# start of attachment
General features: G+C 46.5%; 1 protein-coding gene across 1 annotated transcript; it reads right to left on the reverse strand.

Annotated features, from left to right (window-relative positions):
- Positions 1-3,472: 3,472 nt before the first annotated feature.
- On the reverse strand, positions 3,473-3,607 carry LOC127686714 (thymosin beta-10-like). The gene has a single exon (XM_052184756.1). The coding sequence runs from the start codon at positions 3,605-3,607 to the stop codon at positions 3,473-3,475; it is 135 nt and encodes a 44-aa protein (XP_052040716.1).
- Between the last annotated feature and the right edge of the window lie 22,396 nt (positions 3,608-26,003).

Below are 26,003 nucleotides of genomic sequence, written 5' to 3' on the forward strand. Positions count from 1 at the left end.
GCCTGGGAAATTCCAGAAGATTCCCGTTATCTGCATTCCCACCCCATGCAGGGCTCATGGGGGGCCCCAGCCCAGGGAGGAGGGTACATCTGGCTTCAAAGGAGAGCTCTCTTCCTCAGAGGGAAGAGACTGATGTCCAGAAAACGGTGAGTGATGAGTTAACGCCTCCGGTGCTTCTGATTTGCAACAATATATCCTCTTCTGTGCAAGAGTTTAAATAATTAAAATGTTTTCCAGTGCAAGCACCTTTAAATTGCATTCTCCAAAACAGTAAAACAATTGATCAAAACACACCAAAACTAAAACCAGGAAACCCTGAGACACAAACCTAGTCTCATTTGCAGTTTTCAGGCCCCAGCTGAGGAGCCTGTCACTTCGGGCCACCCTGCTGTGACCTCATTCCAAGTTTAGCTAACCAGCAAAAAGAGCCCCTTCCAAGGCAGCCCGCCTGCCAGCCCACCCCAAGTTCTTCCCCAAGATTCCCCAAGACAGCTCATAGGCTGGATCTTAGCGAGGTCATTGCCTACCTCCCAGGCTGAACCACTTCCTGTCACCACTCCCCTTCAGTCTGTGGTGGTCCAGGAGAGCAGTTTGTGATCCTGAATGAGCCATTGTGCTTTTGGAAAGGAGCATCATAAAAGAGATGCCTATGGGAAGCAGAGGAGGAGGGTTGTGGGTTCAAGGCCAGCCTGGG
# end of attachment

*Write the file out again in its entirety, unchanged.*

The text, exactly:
General features: G+C 46.5%; 1 protein-coding gene across 1 annotated transcript; it reads right to left on the reverse strand.

Annotated features, from left to right (window-relative positions):
- Positions 1-3,472: 3,472 nt before the first annotated feature.
- On the reverse strand, positions 3,473-3,607 carry LOC127686714 (thymosin beta-10-like). The gene has a single exon (XM_052184756.1). The coding sequence runs from the start codon at positions 3,605-3,607 to the stop codon at positions 3,473-3,475; it is 135 nt and encodes a 44-aa protein (XP_052040716.1).
- Between the last annotated feature and the right edge of the window lie 22,396 nt (positions 3,608-26,003).

Below are 26,003 nucleotides of genomic sequence, written 5' to 3' on the forward strand. Positions count from 1 at the left end.
GCCTGGGAAATTCCAGAAGATTCCCGTTATCTGCATTCCCACCCCATGCAGGGCTCATGGGGGGCCCCAGCCCAGGGAGGAGGGTACATCTGGCTTCAAAGGAGAGCTCTCTTCCTCAGAGGGAAGAGACTGATGTCCAGAAAACGGTGAGTGATGAGTTAACGCCTCCGGTGCTTCTGATTTGCAACAATATATCCTCTTCTGTGCAAGAGTTTAAATAATTAAAATGTTTTCCAGTGCAAGCACCTTTAAATTGCATTCTCCAAAACAGTAAAACAATTGATCAAAACACACCAAAACTAAAACCAGGAAACCCTGAGACACAAACCTAGTCTCATTTGCAGTTTTCAGGCCCCAGCTGAGGAGCCTGTCACTTCGGGCCACCCTGCTGTGACCTCATTCCAAGTTTAGCTAACCAGCAAAAAGAGCCCCTTCCAAGGCAGCCCGCCTGCCAGCCCACCCCAAGTTCTTCCCCAAGATTCCCCAAGACAGCTCATAGGCTGGATCTTAGCGAGGTCATTGCCTACCTCCCAGGCTGAACCACTTCCTGTCACCACTCCCCTTCAGTCTGTGGTGGTCCAGGAGAGCAGTTTGTGATCCTGAATGAGCCATTGTGCTTTTGGAAAGGAGCATCATAAAAGAGATGCCTATGGGAAGCAGAGGAGGAGGGTTGTGGGTTCAAGGCCAGCCTGGG